Replication Data for: English and Chinese children’s motion event similarity judgments


This study explores the relationship between language and thought in similarity judgments by testing how monolingual children who speak languages with partial typological differences in motion description (English and Chinese) respond to visual motion stimuli. Participants were, either Chinese- or English-speaking, 3-year-olds, 8-year-olds and adults (32 in each group) who judged the similarity between caused motion scenes in a match-to-sample task. The results suggest, first of all, that the two younger groups of 3-year-olds are predominantly path-oriented, irrespective of language, as evidenced by their significantly longer fixation on path-match videos rather than manner-match videos in a preferential looking scheme. Using categorical measurement of overt choices, older children and adults also showed a shared tendency of being more pathoriented. However, the analysis using continuous measurement of reaction time revealed significant variations in spatial cognition that can be related to linguistic differences: English speakers tended to be more manneroriented while Chinese speakers were equally manner- and path-oriented. Our findings indicate a likelihood that children’s non-linguistic thought is similar prior to internalising the lexicalisation pattern of motion events in their native languages, but shows divergences after such habitual use, thus suggesting that the pattern of non-linguistic thought may be linked to linguistic structure.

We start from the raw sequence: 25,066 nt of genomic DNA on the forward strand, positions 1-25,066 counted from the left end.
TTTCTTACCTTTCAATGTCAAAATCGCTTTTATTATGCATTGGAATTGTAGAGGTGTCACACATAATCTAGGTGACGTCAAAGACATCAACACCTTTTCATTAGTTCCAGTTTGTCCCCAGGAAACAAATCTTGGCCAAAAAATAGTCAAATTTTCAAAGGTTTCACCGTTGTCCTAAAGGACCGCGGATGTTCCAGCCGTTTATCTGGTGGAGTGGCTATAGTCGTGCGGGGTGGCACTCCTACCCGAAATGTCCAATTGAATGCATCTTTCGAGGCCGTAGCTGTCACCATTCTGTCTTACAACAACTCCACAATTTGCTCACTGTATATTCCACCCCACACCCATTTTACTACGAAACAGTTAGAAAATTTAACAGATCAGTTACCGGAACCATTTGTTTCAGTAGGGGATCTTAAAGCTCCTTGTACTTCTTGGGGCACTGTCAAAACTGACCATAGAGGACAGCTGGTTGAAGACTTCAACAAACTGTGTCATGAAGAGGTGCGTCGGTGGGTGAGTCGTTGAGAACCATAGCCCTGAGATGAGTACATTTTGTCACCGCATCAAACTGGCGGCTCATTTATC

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Creator Ji, Yinglin;Jill Hohenstein
Publisher DataverseNO
Publication Year 2018
Contact Ji, Yinglin
Discipline Humanities;Linguistic